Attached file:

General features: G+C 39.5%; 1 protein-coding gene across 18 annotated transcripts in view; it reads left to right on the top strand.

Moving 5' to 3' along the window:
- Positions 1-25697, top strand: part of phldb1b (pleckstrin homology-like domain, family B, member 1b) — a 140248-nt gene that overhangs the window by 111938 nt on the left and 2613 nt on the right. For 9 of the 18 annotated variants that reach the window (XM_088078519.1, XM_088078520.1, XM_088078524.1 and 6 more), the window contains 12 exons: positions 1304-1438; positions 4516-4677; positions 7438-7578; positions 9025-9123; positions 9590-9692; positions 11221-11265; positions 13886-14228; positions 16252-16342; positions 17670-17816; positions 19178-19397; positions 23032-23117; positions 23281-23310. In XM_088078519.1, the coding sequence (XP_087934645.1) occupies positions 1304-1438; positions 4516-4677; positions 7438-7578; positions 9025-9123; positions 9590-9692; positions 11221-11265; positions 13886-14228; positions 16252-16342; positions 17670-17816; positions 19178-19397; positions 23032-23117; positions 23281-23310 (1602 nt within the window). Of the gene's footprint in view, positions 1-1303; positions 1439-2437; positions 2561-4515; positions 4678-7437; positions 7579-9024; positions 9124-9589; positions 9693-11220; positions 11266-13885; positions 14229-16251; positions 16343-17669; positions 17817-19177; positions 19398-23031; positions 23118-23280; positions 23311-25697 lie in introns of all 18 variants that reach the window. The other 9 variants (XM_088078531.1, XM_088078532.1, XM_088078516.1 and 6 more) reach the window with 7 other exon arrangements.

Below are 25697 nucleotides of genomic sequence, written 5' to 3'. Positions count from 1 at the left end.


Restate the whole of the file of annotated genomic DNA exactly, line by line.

General features: G+C 39.5%; 1 protein-coding gene across 18 annotated transcripts in view; it reads left to right on the top strand.

Moving 5' to 3' along the window:
- Positions 1-25697, top strand: part of phldb1b (pleckstrin homology-like domain, family B, member 1b) — a 140248-nt gene that overhangs the window by 111938 nt on the left and 2613 nt on the right. For 9 of the 18 annotated variants that reach the window (XM_088078519.1, XM_088078520.1, XM_088078524.1 and 6 more), the window contains 12 exons: positions 1304-1438; positions 4516-4677; positions 7438-7578; positions 9025-9123; positions 9590-9692; positions 11221-11265; positions 13886-14228; positions 16252-16342; positions 17670-17816; positions 19178-19397; positions 23032-23117; positions 23281-23310. In XM_088078519.1, the coding sequence (XP_087934645.1) occupies positions 1304-1438; positions 4516-4677; positions 7438-7578; positions 9025-9123; positions 9590-9692; positions 11221-11265; positions 13886-14228; positions 16252-16342; positions 17670-17816; positions 19178-19397; positions 23032-23117; positions 23281-23310 (1602 nt within the window). Of the gene's footprint in view, positions 1-1303; positions 1439-2437; positions 2561-4515; positions 4678-7437; positions 7579-9024; positions 9124-9589; positions 9693-11220; positions 11266-13885; positions 14229-16251; positions 16343-17669; positions 17817-19177; positions 19398-23031; positions 23118-23280; positions 23311-25697 lie in introns of all 18 variants that reach the window. The other 9 variants (XM_088078531.1, XM_088078532.1, XM_088078516.1 and 6 more) reach the window with 7 other exon arrangements.

Below are 25697 nucleotides of genomic sequence, written 5' to 3'. Positions count from 1 at the left end.